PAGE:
Grieg’s Violin Sonatas are notoriously neglected. The Third is supposedly the only one in the “mainstream” repertoire but I can honestly say I’ve never encountered it at a concert or heard it performed live on air. Debussy once bitched about Grieg’s music as “bonbons filled with snow”, Grieg escaped lightly: he also once quipped there were three types of music “Good, bad and that of Amboise Thomas” (the composer of the opera Mignon).

The Sonatas were composed over a long period between 1865 and 1886-7, but their overall effect in the hands of Tom Poster and Elena Urioste is of a massive and life-enhancing dose of musical Vitamin D. Grieg characterised the three as “naïve, reflecting many antecedents” (No 1), “national” (No 2), and having “wider horizons” (No 3). It’s noteworthy that he was right on the mark.

Sonata No 1 is highly influenced by the German school – particularly Schumann, whose own violin sonatas are brought to mind in Grieg’s impetuous first movement and finale (with its decidedly German main theme). It was wittily described as in the “Mendelssohnacidic” and “Schumannoxide” mode which pervaded so much of other people’s music in those days. These artists despatch it with panache and bravura, especially in the fugato passage (harking backing back to the Leipzig days?). However, it’s in the second movement that Grieg’s Norwegian instincts come to the fore in the rhythmically complex springar dance which, despite being syncopated in three-four (waltz) time the dancers perform in two-four, four-four and three-four – with syncopated pauses in between! Here, Poster and Urioste are superb in playing off each other. The final movement is a succession festivity and jubilation.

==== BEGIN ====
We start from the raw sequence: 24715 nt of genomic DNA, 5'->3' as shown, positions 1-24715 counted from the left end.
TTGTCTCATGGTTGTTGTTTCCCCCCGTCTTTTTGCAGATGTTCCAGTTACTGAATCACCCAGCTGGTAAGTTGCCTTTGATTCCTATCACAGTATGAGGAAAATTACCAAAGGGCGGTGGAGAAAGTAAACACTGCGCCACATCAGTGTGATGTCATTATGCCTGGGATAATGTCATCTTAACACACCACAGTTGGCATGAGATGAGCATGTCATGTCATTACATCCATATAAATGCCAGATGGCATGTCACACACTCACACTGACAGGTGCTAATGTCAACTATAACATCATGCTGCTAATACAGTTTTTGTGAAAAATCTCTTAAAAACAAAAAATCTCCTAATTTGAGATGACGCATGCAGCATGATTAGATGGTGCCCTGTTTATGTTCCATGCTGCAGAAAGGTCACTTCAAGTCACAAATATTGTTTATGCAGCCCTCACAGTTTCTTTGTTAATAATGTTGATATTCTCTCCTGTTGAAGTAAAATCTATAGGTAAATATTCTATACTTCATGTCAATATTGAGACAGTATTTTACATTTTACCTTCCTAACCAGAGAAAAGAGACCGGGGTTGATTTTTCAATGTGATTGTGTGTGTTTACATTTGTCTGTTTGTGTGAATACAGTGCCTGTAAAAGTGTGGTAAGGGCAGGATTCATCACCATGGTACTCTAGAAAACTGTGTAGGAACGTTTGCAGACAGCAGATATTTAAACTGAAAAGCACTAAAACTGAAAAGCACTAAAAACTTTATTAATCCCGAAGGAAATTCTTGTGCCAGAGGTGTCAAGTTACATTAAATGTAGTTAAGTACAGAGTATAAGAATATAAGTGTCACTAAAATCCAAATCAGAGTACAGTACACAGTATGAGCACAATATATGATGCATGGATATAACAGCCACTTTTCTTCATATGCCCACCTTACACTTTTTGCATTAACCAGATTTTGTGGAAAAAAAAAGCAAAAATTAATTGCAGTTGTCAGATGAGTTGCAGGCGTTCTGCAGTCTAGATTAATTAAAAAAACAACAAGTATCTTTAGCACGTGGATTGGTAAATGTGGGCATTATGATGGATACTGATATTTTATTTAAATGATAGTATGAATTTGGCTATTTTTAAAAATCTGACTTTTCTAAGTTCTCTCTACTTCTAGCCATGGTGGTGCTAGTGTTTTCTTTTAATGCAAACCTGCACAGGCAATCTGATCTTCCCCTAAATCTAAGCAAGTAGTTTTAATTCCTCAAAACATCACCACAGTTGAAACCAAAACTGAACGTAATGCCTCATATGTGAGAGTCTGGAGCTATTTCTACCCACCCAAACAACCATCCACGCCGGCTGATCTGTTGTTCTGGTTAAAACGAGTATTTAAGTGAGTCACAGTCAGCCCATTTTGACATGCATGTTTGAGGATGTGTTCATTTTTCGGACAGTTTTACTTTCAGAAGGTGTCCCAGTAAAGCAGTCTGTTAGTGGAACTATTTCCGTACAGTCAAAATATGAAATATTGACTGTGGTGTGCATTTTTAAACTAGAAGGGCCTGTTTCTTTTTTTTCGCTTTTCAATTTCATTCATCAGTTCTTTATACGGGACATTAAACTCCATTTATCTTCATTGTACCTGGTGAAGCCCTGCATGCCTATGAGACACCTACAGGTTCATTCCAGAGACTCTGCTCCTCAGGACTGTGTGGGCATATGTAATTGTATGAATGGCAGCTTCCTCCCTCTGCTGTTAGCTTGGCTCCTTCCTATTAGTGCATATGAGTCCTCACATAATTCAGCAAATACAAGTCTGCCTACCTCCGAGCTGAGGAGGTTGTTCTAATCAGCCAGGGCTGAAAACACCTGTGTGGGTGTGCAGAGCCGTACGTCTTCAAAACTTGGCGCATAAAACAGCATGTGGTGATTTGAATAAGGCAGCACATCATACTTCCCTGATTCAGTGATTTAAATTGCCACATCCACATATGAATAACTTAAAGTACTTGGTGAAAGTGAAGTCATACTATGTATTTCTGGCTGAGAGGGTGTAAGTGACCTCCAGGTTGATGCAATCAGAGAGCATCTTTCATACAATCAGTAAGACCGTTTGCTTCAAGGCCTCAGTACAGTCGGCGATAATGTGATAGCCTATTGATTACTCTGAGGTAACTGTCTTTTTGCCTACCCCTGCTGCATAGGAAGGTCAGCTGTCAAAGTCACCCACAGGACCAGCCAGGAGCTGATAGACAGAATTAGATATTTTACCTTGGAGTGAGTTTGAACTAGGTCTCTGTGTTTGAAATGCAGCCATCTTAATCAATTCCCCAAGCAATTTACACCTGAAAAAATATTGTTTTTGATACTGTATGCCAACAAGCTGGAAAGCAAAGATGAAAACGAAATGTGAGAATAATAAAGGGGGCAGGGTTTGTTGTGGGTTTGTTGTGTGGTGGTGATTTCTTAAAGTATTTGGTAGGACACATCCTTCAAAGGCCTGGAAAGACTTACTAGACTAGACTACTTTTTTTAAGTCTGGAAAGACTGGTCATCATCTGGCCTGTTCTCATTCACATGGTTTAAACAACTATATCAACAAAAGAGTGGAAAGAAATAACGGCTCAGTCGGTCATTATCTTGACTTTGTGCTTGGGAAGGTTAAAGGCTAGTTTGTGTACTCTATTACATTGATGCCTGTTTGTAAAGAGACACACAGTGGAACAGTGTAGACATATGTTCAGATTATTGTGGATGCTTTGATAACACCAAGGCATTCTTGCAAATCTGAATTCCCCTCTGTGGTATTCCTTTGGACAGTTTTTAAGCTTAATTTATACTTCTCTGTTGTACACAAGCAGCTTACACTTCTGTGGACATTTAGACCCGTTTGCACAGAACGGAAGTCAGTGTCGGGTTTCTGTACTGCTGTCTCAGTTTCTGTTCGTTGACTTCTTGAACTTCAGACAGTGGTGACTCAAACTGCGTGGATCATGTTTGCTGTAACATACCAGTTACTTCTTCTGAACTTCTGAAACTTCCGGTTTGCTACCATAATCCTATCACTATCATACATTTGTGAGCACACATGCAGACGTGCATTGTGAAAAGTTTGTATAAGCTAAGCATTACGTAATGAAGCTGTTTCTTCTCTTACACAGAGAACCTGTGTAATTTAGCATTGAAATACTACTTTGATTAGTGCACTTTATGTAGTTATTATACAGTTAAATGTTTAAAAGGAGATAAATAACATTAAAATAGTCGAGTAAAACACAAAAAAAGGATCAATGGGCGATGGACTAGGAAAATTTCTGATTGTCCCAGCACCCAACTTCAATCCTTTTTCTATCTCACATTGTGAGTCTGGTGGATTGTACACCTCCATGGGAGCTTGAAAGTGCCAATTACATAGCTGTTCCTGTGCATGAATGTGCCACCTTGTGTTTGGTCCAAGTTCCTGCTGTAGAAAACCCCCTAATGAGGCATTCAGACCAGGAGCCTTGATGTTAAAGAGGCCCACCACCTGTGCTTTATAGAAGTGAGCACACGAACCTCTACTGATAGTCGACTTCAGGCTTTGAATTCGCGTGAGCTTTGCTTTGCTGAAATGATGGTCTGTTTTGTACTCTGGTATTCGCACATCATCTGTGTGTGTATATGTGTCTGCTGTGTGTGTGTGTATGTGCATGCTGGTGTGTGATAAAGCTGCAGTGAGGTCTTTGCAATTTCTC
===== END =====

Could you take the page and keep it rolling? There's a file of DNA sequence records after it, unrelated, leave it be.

The Second sonata, composed just two years after the First is even more terpsichorial. It shifts its geographical focus further north: After its Lento doloroso introduction, (presumably depicting the more soulful side of the Norwegian psyche) Urioste and Poster gallop off with a dancing theme that is positively rhapsodic. The succeeding Allegro tranquillo is based around an exquisite cantabile melody which could almost pass for one of Mendelssohn’s Songs without Words and here they caress it with just the right amount of rubato. The finale is another lively springer.

The Third Sonata, which was mentioned in Thomas Mann’s novel Dr Faustus, is undoubtedly the main event here although it’s only fractionally longer than the other two. It was the last extended composition Grieg wrote. The opening is fast, furious and dramatic. The violin descends to its deepest register and Poster responds in kind with a series of thunderous Brahmsian chords. The second movement, again, is in the form of a noble song of chiselled perfection, In the finale, the radiance of the previous movement is dispelled by an initially hammering Allegro animato which soon sublimates into a a rambunctious triumphant finale. There two artists are totally inside this music . Urioste varies her tone aptly and both artists veers an intricate path between rustic harm and virtuosic sophistication.

Composers: Grieg
Works: Complete Violin Sonatas
PerformersElena Urioste v, Tom Poster p
Label: Orchid Classics 100126